Twitter is fighting 140-character blocks of terrorism on its platform.
The San Francisco-based social network said Friday that since the middle of the year it has suspended more than 125,000 accounts with suspected links to the terrorist group Islamic State. Twitter has increased the size of its teams reviewing reports of accounts connected to extremism.
"The rules make it clear that this type of behavior, or any violent threat, is not permitted on our service," Twitter said in a blog post detailing the actions.
Twitter said it has been working with groups including People Against Violent Extremism and has attended summits at the White House and the United Nations to help counter extremists online.
Disclosure of the account suspensions underscores the efforts social networks, including Facebook and YouTube, are taking to keep hate speech off their respective services. With hundreds of millions of people logging in each day, Islamic State and other radicals have found social networks to be fertile recruiting grounds. Social networks have increased the size of teams overseeing posts and traffic.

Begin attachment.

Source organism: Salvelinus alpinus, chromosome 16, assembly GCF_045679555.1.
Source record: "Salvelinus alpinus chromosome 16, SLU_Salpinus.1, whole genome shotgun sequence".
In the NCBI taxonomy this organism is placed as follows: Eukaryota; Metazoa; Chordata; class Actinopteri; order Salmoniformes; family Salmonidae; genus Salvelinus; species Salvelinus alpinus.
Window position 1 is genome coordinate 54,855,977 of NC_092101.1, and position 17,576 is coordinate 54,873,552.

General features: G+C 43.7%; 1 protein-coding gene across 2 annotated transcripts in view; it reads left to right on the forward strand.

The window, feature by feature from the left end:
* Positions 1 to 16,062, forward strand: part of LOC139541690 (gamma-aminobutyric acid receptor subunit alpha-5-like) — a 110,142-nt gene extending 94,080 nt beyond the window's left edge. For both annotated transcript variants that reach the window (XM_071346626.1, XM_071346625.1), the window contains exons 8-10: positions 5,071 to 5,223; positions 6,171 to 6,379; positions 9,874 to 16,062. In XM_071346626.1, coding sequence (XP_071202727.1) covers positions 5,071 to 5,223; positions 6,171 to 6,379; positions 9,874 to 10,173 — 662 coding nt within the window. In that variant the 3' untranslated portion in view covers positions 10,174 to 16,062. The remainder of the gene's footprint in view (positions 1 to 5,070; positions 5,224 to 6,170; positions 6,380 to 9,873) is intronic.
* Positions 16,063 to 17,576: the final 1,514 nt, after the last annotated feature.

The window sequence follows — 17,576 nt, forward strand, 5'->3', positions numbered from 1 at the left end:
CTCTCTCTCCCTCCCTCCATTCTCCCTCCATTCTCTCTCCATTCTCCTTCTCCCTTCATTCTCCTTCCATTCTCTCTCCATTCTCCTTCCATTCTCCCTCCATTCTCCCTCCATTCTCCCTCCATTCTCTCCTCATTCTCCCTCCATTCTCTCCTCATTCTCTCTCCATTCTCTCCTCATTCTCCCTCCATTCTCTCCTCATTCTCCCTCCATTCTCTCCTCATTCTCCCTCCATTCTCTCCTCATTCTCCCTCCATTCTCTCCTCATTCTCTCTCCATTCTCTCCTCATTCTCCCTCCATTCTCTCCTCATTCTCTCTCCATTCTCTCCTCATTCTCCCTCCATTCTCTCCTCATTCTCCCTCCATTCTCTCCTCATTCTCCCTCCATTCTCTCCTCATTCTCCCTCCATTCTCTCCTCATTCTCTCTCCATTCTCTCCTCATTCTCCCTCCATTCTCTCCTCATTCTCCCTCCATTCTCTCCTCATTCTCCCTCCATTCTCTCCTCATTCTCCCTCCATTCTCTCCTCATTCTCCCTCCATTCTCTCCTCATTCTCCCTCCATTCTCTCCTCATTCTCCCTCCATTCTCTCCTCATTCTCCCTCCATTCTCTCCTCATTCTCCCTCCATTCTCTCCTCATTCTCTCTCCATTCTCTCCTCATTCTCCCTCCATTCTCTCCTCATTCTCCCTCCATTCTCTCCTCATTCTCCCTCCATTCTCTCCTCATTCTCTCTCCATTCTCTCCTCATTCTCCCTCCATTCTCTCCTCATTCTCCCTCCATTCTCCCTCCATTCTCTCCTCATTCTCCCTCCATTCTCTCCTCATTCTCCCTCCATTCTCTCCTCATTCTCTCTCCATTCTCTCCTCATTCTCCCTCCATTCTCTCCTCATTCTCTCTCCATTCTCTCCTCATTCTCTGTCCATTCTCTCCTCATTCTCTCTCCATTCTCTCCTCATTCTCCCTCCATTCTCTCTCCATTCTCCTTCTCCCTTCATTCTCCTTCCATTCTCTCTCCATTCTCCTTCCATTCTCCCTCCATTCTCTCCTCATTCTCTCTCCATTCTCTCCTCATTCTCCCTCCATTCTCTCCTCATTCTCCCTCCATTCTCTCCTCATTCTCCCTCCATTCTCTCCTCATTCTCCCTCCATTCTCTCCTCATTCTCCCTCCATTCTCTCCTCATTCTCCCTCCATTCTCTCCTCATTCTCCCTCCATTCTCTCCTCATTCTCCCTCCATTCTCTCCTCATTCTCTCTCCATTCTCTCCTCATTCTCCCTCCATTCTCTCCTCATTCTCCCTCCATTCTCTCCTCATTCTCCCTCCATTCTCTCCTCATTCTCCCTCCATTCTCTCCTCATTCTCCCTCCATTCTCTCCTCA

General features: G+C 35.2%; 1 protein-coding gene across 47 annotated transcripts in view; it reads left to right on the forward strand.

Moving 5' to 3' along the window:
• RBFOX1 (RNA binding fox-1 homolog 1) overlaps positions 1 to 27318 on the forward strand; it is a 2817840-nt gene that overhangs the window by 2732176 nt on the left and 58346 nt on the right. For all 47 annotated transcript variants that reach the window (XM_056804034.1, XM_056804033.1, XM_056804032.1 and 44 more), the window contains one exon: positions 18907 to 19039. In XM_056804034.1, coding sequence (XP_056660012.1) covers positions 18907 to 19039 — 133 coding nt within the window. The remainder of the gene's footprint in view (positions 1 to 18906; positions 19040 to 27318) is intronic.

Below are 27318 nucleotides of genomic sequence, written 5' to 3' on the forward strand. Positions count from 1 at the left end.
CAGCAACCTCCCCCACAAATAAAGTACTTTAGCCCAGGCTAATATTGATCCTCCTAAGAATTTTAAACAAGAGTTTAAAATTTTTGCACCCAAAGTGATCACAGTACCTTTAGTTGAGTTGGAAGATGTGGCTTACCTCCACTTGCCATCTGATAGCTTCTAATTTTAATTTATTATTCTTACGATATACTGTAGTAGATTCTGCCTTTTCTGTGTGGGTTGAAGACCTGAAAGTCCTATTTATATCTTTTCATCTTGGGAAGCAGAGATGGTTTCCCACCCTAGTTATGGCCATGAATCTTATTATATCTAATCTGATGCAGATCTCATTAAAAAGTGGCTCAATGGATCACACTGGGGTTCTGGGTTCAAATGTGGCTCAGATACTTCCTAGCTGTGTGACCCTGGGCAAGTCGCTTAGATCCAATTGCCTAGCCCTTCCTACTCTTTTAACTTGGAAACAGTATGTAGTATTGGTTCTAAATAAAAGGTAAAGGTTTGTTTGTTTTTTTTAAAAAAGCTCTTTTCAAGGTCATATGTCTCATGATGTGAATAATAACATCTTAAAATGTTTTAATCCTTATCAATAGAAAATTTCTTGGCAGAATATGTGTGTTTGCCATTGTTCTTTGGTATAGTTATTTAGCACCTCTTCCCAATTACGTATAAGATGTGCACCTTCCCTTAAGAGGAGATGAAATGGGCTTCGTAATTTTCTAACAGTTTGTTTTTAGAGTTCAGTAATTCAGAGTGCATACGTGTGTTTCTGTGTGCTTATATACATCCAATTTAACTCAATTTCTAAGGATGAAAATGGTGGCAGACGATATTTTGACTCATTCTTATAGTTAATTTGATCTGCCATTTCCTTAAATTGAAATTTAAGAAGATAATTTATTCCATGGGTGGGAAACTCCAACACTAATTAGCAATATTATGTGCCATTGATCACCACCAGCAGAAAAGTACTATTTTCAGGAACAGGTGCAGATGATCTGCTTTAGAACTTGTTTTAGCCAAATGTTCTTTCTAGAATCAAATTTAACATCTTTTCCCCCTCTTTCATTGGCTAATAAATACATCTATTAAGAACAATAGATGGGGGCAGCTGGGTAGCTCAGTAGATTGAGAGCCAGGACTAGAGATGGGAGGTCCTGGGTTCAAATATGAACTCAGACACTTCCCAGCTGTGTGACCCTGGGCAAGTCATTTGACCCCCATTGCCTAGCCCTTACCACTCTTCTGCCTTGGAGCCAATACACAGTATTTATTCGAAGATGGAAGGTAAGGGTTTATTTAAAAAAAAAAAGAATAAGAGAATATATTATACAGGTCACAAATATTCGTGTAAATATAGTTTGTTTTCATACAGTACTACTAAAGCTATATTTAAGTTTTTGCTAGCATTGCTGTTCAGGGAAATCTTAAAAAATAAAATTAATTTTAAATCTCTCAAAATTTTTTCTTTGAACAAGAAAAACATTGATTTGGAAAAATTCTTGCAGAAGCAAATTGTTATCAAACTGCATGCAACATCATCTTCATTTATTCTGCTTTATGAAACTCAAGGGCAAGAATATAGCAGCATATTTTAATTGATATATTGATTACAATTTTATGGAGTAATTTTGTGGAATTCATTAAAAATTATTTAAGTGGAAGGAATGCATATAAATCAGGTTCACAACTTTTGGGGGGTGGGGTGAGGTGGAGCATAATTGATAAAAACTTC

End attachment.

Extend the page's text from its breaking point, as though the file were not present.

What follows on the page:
Rep. Adam Schiff, a California Democrat and a ranking member of the House Permanent Select Committee on Intelligence, called Twitter's move "a positive development."
The fight against terrorists' use of social media will require a sustained and cooperative effort between tech companies and law enforcement, he added in a written statement. "The elimination of 125,000 accounts propagating violence and hate is an important part of the fight against radicalism."
Twitter's action comes about a month after a handful of leading tech companies met with top federal law enforcement and security officials in Silicon Valley to discuss combating terrorism. The meeting was called after attackers inspired by the Islamic State killed more than 130 people in Paris and 14 people in San Bernardino, California.
Twitter said Friday that it has always sought to strike a balance between cooperating with law enforcement and allowing users to engage in free speech.
"There is no 'magic algorithm' for identifying terrorist content on the Internet," the company said. "So global online platforms are forced to make challenging judgment calls based on very limited information and guidance."